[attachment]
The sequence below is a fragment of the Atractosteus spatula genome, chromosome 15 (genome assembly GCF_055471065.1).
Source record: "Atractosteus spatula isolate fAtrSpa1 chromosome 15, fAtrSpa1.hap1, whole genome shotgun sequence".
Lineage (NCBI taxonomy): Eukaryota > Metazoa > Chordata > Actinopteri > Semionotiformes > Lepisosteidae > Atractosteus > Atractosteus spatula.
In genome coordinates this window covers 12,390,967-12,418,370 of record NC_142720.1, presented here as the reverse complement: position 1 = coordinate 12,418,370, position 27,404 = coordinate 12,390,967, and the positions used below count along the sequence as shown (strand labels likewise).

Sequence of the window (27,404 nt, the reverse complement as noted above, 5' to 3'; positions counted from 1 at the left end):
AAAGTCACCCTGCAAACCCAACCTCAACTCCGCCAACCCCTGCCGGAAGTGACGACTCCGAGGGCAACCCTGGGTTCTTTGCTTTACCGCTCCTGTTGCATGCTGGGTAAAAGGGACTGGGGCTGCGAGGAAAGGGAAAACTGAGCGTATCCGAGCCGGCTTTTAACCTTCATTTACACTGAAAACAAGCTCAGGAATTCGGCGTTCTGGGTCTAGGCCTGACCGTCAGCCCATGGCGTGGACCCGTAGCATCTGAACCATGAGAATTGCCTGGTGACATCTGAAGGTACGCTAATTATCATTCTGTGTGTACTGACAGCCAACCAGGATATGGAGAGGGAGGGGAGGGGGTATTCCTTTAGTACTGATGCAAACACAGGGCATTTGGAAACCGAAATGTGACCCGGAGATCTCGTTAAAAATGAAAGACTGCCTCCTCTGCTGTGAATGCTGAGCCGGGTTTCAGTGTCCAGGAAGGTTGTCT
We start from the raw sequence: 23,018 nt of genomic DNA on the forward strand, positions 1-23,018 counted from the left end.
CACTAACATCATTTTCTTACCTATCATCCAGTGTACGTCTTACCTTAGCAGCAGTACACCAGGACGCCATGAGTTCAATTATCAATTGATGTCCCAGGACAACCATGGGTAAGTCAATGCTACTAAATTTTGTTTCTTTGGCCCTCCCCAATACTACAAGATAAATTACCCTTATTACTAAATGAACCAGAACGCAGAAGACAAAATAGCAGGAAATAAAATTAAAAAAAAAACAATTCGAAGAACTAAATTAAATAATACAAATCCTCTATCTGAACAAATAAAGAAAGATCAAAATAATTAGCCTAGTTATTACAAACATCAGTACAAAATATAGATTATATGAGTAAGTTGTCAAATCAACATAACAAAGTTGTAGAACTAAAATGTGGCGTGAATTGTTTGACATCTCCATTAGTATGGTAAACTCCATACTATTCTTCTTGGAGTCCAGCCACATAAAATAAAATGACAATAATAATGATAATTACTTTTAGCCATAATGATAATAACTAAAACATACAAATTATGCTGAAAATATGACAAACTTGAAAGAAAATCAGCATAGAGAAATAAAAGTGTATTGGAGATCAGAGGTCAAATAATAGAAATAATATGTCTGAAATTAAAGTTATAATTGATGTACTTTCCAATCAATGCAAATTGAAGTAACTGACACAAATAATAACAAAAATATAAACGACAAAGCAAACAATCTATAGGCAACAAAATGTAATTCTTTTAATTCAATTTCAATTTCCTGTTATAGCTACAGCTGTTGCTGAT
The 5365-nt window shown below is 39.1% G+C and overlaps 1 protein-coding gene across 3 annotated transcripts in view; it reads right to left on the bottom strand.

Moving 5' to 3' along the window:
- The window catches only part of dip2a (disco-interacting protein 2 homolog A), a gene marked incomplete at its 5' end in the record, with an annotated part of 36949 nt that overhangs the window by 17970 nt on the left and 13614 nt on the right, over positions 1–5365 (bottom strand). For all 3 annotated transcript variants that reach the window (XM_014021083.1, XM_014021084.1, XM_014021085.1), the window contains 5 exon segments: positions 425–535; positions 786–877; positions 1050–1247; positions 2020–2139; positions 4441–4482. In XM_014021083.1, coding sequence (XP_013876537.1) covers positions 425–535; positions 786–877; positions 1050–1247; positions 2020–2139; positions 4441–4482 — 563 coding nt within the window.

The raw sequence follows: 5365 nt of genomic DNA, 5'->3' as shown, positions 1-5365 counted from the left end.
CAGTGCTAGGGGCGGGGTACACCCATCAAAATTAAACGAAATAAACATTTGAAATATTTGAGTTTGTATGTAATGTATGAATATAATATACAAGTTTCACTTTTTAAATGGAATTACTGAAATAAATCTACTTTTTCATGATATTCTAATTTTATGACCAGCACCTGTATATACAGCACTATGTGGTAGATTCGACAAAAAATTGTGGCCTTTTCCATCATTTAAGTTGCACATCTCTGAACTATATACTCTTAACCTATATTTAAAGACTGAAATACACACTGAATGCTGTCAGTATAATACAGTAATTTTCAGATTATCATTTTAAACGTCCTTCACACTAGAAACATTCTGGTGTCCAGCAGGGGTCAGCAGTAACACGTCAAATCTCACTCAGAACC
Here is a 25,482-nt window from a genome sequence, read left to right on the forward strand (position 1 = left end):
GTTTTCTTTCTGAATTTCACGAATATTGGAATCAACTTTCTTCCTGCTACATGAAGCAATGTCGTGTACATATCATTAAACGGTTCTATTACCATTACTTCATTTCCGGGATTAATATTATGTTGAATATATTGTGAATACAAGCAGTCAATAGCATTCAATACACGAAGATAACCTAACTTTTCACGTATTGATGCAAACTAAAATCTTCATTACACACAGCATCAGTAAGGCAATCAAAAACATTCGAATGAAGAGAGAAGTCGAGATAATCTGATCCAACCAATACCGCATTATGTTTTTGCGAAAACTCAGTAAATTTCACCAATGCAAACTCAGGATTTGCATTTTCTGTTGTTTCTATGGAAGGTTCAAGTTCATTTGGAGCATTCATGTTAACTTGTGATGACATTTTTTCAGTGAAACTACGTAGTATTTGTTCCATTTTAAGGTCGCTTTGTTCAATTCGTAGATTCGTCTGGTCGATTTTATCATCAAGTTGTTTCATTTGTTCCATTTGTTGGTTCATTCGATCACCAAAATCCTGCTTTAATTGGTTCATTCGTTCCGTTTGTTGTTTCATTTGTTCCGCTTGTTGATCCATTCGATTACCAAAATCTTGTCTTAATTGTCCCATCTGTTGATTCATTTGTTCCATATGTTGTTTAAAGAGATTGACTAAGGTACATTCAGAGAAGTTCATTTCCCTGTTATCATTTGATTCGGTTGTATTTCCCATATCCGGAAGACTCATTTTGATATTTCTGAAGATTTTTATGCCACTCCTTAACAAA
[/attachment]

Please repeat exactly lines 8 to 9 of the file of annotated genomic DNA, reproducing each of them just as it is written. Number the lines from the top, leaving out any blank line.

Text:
CACTAACATCATTTTCTTACCTATCATCCAGTGTACGTCTTACCTTAGCAGCAGTACACCAGGACGCCATGAGTTCAATTATCAATTGATGTCCCAGGACAACCATGGGTAAGTCAATGCTACTAAATTTTGTTTCTTTGGCCCTCCCCAATACTACAAGATAAATTACCCTTATTACTAAATGAACCAGAACGCAGAAGACAAAATAGCAGGAAATAAAATTAAAAAAAAAACAATTCGAAGAACTAAATTAAATAATACAAATCCTCTATCTGAACAAATAAAGAAAGATCAAAATAATTAGCCTAGTTATTACAAACATCAGTACAAAATATAGATTATATGAGTAAGTTGTCAAATCAACATAACAAAGTTGTAGAACTAAAATGTGGCGTGAATTGTTTGACATCTCCATTAGTATGGTAAACTCCATACTATTCTTCTTGGAGTCCAGCCACATAAAATAAAATGACAATAATAATGATAATTACTTTTAGCCATAATGATAATAACTAAAACATACAAATTATGCTGAAAATATGACAAACTTGAAAGAAAATCAGCATAGAGAAATAAAAGTGTATTGGAGATCAGAGGTCAAATAATAGAAATAATATGTCTGAAATTAAAGTTATAATTGATGTACTTTCCAATCAATGCAAATTGAAGTAACTGACACAAATAATAACAAAAATATAAACGACAAAGCAAACAATCTATAGGCAACAAAATGTAATTCTTTTAATTCAATTTCAATTTCCTGTTATAGCTACAGCTGTTGCTGAT
The 5365-nt window shown below is 39.1% G+C and overlaps 1 protein-coding gene across 3 annotated transcripts in view; it reads right to left on the bottom strand.